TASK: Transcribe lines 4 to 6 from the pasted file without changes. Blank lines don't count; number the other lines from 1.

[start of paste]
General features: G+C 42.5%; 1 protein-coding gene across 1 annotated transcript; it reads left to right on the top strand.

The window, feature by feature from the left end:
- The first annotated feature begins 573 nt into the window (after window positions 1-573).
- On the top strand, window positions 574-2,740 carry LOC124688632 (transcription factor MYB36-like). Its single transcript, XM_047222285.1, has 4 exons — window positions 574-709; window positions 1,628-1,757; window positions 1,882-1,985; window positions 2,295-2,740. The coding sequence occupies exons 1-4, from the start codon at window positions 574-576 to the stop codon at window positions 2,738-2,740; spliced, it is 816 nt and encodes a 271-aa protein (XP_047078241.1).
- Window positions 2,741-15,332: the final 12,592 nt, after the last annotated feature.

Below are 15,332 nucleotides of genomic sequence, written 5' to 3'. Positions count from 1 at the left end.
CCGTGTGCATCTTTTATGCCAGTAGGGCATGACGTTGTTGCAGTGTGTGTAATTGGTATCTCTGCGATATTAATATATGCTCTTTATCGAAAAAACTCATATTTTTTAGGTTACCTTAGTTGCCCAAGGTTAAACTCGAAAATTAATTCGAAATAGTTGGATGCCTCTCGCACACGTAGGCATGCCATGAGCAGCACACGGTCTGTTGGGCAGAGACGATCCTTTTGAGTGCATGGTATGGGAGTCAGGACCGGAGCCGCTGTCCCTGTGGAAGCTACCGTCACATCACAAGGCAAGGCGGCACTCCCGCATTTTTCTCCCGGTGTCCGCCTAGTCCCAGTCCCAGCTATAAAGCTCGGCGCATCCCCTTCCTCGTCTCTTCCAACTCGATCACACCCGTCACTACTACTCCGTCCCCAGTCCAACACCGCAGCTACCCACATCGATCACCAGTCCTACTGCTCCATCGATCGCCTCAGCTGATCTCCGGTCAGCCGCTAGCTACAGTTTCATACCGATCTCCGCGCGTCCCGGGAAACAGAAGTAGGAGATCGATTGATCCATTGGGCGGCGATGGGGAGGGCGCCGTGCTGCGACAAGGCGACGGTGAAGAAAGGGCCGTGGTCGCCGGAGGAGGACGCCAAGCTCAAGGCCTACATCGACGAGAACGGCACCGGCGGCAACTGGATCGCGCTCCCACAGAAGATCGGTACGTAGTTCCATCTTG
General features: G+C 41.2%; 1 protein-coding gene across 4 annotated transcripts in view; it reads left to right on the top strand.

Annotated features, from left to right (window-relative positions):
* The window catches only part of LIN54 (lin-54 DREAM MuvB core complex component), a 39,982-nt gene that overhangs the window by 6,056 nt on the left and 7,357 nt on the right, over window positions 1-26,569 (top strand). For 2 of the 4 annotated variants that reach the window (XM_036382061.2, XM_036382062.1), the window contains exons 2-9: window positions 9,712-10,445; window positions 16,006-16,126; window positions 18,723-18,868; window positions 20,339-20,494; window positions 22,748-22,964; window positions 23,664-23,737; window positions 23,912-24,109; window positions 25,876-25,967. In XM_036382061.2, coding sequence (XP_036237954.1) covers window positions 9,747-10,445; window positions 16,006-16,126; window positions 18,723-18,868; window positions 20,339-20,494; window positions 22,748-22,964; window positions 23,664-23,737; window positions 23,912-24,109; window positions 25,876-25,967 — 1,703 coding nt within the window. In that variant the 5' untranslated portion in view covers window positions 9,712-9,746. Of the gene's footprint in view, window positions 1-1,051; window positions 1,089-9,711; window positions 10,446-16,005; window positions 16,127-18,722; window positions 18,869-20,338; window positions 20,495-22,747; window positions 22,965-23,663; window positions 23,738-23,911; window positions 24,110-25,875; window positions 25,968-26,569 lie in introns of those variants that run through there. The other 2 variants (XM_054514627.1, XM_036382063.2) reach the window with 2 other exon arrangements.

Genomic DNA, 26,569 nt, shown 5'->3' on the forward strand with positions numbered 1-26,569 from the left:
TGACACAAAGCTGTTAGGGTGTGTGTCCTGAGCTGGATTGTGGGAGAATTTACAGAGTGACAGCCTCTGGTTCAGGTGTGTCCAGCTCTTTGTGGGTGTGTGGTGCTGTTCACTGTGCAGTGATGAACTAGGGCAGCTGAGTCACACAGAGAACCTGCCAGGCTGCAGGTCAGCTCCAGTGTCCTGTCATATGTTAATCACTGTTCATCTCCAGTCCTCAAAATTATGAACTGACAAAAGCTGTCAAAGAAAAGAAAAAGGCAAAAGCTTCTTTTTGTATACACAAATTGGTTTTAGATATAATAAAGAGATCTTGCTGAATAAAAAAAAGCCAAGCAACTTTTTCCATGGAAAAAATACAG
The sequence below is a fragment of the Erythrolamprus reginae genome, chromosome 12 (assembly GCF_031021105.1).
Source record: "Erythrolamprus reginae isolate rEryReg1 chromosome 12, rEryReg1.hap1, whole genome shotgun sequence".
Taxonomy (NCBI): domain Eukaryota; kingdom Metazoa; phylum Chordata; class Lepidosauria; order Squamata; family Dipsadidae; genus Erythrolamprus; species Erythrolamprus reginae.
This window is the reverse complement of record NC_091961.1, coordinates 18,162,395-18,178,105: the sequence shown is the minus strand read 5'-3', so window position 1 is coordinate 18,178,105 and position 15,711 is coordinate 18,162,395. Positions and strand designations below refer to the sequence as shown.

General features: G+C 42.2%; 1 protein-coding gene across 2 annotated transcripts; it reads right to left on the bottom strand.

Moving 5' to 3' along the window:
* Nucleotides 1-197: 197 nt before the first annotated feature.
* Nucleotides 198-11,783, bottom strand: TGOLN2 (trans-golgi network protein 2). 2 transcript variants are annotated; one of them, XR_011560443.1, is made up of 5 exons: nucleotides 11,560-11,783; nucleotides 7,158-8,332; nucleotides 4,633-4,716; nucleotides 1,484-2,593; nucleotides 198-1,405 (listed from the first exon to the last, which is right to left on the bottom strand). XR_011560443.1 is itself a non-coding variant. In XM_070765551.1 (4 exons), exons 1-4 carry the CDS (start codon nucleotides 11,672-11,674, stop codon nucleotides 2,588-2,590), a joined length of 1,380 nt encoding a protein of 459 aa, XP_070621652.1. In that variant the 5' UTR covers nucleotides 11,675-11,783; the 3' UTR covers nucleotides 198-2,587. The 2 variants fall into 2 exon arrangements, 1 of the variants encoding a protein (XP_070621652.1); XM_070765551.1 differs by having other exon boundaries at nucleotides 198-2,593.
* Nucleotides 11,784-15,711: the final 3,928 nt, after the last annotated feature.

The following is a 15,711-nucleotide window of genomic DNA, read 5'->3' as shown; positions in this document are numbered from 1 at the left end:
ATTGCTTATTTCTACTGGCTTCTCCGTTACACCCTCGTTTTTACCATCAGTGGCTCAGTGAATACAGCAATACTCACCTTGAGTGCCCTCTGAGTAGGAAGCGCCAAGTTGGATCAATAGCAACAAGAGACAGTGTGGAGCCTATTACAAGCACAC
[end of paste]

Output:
- On the top strand, window positions 574-2,740 carry LOC124688632 (transcription factor MYB36-like). Its single transcript, XM_047222285.1, has 4 exons — window positions 574-709; window positions 1,628-1,757; window positions 1,882-1,985; window positions 2,295-2,740. The coding sequence occupies exons 1-4, from the start codon at window positions 574-576 to the stop codon at window positions 2,738-2,740; spliced, it is 816 nt and encodes a 271-aa protein (XP_047078241.1).
- Window positions 2,741-15,332: the final 12,592 nt, after the last annotated feature.

Below are 15,332 nucleotides of genomic sequence, written 5' to 3'. Positions count from 1 at the left end.